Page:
“Give me until the meeting,” Avasarala said. “Let me see what they say and how they say it. Then I’ll know what to do. If it’s a Martian weapon, they’ll show it by what they bring to the table.”
“I see,” Errinwright said slowly. Meaning he didn’t.
“Sir, with all respect,” she said, “for the time being, this needs to be something between Earth and Mars.”
“High drama between the two major military forces in the system is what we want? How exactly do you see that?”
“I got an alert from Michael-Jon de Uturbé about increased activity on Venus at the same time the shooting started on Ganymede. It wasn’t a big spike, but it was there. And Venus getting restless just when something happens that looks a damn lot like the protomolecule showed up on Ganymede? That’s a problem.”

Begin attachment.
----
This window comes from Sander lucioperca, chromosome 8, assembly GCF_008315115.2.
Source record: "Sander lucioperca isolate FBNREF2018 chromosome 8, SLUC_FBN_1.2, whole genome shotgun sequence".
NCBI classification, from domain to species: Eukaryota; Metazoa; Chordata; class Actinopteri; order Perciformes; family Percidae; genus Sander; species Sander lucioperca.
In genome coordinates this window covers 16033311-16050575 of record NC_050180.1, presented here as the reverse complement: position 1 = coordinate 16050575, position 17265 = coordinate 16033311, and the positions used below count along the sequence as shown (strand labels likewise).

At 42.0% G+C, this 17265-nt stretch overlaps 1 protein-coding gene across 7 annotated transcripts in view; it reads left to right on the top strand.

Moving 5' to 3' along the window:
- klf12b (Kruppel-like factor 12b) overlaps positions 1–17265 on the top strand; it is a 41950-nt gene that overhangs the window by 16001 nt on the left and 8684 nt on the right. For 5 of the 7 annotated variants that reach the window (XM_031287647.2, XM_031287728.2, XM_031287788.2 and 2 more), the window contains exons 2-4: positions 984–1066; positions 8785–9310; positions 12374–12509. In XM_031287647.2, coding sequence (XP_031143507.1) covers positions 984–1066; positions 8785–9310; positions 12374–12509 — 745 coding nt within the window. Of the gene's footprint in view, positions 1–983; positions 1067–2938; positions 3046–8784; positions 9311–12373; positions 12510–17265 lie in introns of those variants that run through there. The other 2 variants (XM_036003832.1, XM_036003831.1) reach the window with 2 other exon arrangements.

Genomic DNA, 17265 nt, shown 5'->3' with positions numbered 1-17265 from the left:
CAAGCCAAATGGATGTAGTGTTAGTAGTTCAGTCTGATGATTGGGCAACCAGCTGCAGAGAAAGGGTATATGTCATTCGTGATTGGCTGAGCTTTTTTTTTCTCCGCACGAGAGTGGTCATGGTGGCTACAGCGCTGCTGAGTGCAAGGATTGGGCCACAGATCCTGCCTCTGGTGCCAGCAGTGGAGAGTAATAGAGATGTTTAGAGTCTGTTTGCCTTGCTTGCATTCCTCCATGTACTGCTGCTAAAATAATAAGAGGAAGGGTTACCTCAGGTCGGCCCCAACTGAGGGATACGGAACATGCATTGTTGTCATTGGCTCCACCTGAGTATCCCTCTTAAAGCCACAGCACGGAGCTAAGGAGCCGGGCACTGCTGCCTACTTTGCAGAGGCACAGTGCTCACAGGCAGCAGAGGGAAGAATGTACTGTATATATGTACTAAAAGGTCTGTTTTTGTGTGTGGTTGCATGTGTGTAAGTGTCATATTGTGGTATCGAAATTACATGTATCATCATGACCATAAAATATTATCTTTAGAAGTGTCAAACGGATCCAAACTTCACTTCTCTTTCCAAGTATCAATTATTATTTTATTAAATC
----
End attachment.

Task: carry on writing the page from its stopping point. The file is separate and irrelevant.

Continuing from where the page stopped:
She let that sink in for a moment before she went on. Errinwright’s eyes shifted, like he was reading in the air. It was something he did when he was thinking hard.
“Saber rattling we’ve done before,” she said. “We’ve survived it. It’s a known quantity. I have a binder with nine hundred pages of analysis and contingency plans for conflict with Mars, including fourteen different scenarios about what we do if they develop an unexpected new technology. The binder for what we do if something comes up from Venus? It’s three pages long, and it begins Step One: Find God.”
Errinwright looked sober. She could hear Soren behind her, a different and more anxious silence than he usually carried. She’d laid her fear out on the table.